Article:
Braintree residents are pulling together to help fund this year’s Fourth of July festivities, which will cost more than $80,000.
According to parade and ceremony organizers, the parade itself will cost an estimated $45,000-$77,000, with the subsequent celebration coming in at $30,000-$35,000.
In its 39th year, the festivities will be the biggest and most expensive by far, said celebration chairman and Braintree Town Councilor Sean Powers.
Taxpayers are expected to pick up about half of the total cost, and townspeople are pulling together to raise private donations for the celebration, which is the first to kick off Fourth of July festivities in the South Shore.
According to Powers, a fund-raising event at Southside Tavern last weekend raised over $1,000, a success for such a small event, Powers said.
Additionally, residents will find donation envelopes in their light bills this month, and the festival committee is designing a T-shirt that attendees can buy and wear.
“Basically what we’re trying to do is generate excitement and interest amongst the people and the businesses in town to step forward and contribute financially,” Powers said. “We’re encouraging folks to own a piece of the celebration by donating.”
Committee members have focused heavily on businesses as well, which can contribute to help sponsor the event.
Donations are also accepted online at http://www.braintrees4th.org/index.html.
John Robinson, chairman of the Parade Committee, also said his team is working to develop more fund-raising ideas in the last three weeks before the big event, which will be held on June 30 starting at 11:45 a.m.
“We have a few other things we’re pursuing, but hopefully we will get there. We won't have any problem raising the funds,” Robinson said.
Although organizers are optimistic about fund-raising efforts, already the town has contributed to the festivities.
The town made a $45,000 appropriation to the event, which included a $20,000 fund transfer from other budgets at Town Meeting on May 29.
“The parade cost more than they thought, and they made a request for additional funds,” said Peter Morin, chief of operations and staff, after the May 29 meeting. “It’s a hard cost to estimate based on bands and other entities.”
According to Morin, although expensive, it’s an important event for the town.
“It brings the town together,” he said. “The request was made and it was within our resources, no new funded needed to be found, no reserves…so we [granted it].”
When all is said and done, Mayor Joseph Sullivan said the town usually appropriates $50,000 for the festivities, which is an important aspect of community building.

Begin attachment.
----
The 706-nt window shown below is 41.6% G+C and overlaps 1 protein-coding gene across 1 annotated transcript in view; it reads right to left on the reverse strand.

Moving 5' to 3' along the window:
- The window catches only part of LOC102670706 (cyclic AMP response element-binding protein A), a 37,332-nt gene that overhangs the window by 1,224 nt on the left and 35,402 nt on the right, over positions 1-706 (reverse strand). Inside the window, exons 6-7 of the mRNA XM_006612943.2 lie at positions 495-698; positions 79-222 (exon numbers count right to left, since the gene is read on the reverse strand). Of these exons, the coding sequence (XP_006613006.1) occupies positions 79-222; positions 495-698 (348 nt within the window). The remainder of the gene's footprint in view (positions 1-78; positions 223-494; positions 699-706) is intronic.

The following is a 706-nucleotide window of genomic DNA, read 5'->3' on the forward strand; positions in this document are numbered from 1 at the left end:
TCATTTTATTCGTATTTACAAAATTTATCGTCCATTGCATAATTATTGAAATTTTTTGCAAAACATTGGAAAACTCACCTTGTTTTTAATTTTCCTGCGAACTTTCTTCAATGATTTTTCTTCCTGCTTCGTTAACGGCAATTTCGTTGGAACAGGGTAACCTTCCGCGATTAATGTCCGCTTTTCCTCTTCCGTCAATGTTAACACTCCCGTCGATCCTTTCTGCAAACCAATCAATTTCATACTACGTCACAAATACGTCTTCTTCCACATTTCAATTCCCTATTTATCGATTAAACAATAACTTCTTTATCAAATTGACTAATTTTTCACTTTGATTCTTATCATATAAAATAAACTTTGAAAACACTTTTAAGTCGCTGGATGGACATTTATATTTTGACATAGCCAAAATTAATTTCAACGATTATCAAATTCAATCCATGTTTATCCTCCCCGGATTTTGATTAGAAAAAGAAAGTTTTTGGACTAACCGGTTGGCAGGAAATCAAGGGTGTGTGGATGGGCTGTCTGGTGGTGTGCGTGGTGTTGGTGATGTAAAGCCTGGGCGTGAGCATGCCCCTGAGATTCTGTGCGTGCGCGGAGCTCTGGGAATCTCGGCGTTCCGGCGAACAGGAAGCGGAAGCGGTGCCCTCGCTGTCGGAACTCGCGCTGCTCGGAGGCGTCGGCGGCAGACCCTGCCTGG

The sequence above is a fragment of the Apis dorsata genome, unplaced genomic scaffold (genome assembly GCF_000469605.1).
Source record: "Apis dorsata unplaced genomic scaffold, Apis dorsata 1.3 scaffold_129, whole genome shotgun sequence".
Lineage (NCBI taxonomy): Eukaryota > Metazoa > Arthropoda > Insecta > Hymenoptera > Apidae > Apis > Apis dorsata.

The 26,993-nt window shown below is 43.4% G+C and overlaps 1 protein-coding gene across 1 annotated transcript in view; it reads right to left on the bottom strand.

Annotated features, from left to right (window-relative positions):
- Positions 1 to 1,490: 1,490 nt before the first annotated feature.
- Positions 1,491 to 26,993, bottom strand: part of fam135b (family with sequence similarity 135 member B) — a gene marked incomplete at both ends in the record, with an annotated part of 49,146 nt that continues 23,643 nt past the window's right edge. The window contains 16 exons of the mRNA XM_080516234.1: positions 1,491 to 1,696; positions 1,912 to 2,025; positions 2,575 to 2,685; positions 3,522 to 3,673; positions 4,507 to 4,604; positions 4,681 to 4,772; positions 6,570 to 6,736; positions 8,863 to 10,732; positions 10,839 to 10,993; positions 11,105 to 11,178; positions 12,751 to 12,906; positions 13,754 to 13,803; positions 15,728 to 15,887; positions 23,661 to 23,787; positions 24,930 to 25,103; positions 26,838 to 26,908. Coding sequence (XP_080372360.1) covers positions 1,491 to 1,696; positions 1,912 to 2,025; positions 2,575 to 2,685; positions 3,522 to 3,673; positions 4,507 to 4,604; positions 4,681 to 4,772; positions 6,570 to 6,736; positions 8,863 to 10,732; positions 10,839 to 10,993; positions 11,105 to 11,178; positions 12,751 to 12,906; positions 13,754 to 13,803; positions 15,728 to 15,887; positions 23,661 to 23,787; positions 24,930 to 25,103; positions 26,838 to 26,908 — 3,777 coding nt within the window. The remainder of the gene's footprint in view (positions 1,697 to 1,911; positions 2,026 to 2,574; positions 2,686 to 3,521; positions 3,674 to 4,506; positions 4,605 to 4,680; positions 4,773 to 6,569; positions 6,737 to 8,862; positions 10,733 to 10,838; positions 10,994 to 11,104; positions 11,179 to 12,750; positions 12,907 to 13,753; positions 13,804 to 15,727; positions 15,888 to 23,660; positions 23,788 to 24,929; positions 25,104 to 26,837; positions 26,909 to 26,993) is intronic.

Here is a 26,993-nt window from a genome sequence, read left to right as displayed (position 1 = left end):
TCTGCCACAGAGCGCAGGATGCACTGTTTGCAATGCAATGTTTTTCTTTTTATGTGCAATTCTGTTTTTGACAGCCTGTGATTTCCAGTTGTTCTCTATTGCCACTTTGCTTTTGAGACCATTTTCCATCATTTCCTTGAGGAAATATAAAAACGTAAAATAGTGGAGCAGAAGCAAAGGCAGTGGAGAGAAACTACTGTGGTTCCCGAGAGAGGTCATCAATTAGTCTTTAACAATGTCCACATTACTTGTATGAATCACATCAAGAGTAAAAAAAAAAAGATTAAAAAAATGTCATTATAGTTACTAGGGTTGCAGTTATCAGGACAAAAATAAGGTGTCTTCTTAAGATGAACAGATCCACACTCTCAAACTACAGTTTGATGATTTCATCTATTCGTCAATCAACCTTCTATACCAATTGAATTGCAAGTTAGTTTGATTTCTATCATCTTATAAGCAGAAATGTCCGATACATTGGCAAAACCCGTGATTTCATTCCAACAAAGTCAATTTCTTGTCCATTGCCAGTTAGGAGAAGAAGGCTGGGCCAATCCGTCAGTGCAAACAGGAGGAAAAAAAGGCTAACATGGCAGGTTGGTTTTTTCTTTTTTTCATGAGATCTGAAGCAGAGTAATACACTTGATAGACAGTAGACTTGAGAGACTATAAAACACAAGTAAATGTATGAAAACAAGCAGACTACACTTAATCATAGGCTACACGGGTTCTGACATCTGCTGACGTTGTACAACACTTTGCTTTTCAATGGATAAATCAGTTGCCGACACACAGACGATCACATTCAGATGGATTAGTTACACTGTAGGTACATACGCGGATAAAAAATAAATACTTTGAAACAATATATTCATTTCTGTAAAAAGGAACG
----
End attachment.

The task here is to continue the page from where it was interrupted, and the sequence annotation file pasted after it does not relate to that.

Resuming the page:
"It’s a town-wanted celebration, its an element of civic pride," Sullivan said. "The fireworks themselves have always been a part of the program for many years. Early on there was the parade component, that was eliminated a few years back and we’ve restored that, and we’ve gotten great support from the private sector to match the public dollars.
"Everyone loves the parade, and we all feel good about not only celebrating America’s birthday, but making sure that Braintree is one of the finer, well-attended events on the South Shore. So it’s a good day to not only celebrate America’s birthplace but put out the welcome mat for Braintree."
Powers agreed that the event is worth the cost.
“I personally think it’s important to keep this a free, family event where folks can come and enjoy themselves and be patriotic,” Powers said. “At the same time, it’s almost much as a Fourth of July celebration as it is a celebration of Braintree. We have our public safety officials on hand and have a number of local groups that are active in the celebration.”
This year, in addition to the parade – which will feature several marching bands and drum corps, as well as Coast Guard, Navy, and Army Color Guard contingents – organizers are also planning to have rides, DJ entertainment, live performances, a Lighting of the Lake ceremony, and a raffle drawing.
At 10 p.m., the event will close with a gigantic aerial fireworks display.
Bill Hedlund will also be recognized for his 41 years of service to the community by hosting the parade as Grand Marshall.
Overall, it’s something the community looks forward to every year, Robinson said.
“I think it brings the community together. We get a lot of participation,” he said.